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Title: Interspecific genetic differences and historical demography in South American arowanas (Osteoglossiformes, Osteoglossidae, Osteoglossum)
Authors: Souza, Fernando Henrique Santos de
Perez, Manolo Fernandez
Bertollo, Luiz Antônio Carlos
Oliveira, Ezequiel Aguiar de
Lavoué, Sébastien
Gestich, Carla C.
Ráb, Petr
Ezaz, Tariq Tariq
Liehr, Thomas
Viana, Patrik Ferreira
Feldberg, Eliana
Cioffi, Marcelo de Bello
Keywords: Repetitive Dna
Animals Tissue
Chromosome Pairing
Dna Content
Genetic Difference
Genetic Variability
Osteoglossum Bicirrhosum
Osteoglossum Ferreirai
Sequence Analysis
Polymorphism, Single Nucleotide
Species Composition
Species Distribution
Animals Dispersal
Polymorphism, Single Nucleotide
South America
Species Differentiation
Animals Distribution
Genetic Speciation
Polymorphism, Single Nucleotide
South America
Issue Date: 2019
metadata.dc.publisher.journal: Genes
metadata.dc.relation.ispartof: Volume 10, Número 9
Abstract: The South American arowanas (Osteoglossiformes, Osteoglossidae, Osteoglossum) are emblematic species widely distributed in the Amazon and surrounding basins. Arowana species are under strong anthropogenic pressure as they are extensively exploited for ornamental and food purposes. Until now, limited genetic and cytogenetic information has been available, with only a few studies reporting to their genetic diversity and population structure. In the present study, cytogenetic and DArTseq-derived single nucleotide polymorphism (SNP) data were used to investigate the genetic diversity of the two Osteoglossum species, the silver arowana O. bicirrhosum, and the black arowana O. ferreirai. Both species differ in their 2n (with 2n = 54 and 56 for O. ferreirai and O. bicirrhosum, respectively) and in the composition and distribution of their repetitive DNA content, consistent with their taxonomic status as different species. Our genetic dataset was coupled with contemporary and paleogeographic niche modeling, to develop concurrent demographic models that were tested against each other with a deep learning approach in O. bicirrhosum. Our genetic results reveal that O. bicirrhosum colonized the Tocantins-Araguaia basin from the Amazon basin about one million years ago. In addition, we highlighted a higher genetic diversity of O. bicirrhosum in the Amazon populations in comparison to those from the Tocantins-Araguaia basin. © 2019 by the authors. Licensee MDPI, Basel, Switzerland.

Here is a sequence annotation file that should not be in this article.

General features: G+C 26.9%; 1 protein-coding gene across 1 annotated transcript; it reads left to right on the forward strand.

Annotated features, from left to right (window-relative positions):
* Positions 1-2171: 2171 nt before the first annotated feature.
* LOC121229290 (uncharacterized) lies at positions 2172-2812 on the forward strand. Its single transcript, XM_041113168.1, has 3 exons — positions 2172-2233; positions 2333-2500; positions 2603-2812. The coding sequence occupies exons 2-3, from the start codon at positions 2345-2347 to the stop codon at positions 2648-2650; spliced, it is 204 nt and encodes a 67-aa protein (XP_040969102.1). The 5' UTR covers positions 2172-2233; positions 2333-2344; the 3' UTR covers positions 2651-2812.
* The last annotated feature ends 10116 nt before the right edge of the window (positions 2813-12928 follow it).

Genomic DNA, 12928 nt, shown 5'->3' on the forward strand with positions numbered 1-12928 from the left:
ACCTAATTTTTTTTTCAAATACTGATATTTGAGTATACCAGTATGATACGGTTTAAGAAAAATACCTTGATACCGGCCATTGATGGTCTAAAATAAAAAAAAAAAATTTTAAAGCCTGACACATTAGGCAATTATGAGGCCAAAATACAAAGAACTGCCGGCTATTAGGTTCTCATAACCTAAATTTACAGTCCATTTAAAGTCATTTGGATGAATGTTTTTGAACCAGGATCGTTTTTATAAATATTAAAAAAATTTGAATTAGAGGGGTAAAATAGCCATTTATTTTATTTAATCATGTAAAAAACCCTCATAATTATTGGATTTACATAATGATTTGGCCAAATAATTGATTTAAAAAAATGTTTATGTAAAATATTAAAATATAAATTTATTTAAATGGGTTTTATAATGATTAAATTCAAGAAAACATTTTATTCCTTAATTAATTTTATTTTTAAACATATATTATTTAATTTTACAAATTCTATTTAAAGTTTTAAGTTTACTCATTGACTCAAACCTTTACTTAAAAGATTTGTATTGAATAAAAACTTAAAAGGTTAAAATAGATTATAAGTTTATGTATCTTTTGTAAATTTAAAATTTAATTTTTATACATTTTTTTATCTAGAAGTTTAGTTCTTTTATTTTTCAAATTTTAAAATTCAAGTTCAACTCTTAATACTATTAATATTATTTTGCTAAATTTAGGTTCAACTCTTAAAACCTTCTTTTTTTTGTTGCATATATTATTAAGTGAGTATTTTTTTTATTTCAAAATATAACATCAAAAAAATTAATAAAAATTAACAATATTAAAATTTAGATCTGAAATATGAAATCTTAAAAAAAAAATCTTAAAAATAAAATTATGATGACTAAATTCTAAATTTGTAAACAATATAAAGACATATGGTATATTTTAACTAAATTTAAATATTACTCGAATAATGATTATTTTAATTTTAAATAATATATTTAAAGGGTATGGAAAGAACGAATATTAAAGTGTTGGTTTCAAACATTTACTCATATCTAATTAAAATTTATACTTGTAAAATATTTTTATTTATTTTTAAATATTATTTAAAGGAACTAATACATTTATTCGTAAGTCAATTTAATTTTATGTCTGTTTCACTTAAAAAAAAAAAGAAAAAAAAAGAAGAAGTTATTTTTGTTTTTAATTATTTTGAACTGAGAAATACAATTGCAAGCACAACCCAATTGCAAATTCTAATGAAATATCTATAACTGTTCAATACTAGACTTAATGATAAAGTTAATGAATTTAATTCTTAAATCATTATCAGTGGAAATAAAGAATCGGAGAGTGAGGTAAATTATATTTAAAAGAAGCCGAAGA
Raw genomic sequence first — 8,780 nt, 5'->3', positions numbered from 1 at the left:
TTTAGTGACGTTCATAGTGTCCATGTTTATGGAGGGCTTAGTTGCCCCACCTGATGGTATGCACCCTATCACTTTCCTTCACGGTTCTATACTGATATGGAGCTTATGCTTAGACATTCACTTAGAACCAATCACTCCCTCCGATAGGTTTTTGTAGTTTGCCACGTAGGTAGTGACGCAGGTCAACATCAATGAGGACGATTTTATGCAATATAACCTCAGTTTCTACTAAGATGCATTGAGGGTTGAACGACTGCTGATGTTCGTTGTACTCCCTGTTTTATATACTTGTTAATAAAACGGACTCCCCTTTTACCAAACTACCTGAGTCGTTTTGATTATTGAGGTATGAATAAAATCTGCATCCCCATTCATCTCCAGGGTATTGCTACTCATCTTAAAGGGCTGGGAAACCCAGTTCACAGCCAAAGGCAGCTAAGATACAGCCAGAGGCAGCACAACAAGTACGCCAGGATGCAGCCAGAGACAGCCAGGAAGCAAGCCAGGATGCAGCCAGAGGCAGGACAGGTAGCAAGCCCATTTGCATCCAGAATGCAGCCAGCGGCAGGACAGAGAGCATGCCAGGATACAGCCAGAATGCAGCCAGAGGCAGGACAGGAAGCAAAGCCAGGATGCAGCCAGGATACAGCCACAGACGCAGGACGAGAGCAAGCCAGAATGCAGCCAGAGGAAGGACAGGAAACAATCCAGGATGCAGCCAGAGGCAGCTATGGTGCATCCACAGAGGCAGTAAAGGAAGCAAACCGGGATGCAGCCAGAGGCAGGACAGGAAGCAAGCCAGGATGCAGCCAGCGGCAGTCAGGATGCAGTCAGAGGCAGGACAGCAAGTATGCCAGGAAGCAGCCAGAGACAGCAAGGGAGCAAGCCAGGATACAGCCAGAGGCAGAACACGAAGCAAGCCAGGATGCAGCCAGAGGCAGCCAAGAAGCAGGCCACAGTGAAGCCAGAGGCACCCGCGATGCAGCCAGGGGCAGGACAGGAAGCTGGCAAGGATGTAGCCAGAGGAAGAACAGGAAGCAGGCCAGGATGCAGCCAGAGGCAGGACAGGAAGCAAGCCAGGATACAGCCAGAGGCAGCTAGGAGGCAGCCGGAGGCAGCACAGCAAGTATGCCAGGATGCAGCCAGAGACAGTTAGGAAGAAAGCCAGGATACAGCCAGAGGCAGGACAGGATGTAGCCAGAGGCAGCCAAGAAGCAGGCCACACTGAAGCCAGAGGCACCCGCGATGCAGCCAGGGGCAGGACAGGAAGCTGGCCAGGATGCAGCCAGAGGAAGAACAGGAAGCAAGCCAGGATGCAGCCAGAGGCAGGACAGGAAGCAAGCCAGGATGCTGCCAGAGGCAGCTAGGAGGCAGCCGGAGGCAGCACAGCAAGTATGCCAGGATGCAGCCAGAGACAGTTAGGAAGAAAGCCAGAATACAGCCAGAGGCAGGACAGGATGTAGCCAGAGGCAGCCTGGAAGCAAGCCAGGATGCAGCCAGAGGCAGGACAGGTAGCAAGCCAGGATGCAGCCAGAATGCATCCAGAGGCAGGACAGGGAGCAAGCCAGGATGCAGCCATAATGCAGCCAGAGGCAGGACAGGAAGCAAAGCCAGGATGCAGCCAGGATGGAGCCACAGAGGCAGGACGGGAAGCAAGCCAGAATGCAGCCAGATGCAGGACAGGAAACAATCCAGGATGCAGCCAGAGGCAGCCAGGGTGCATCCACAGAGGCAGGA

metadata.dc.identifier.doi: 10.3390/genes10090693
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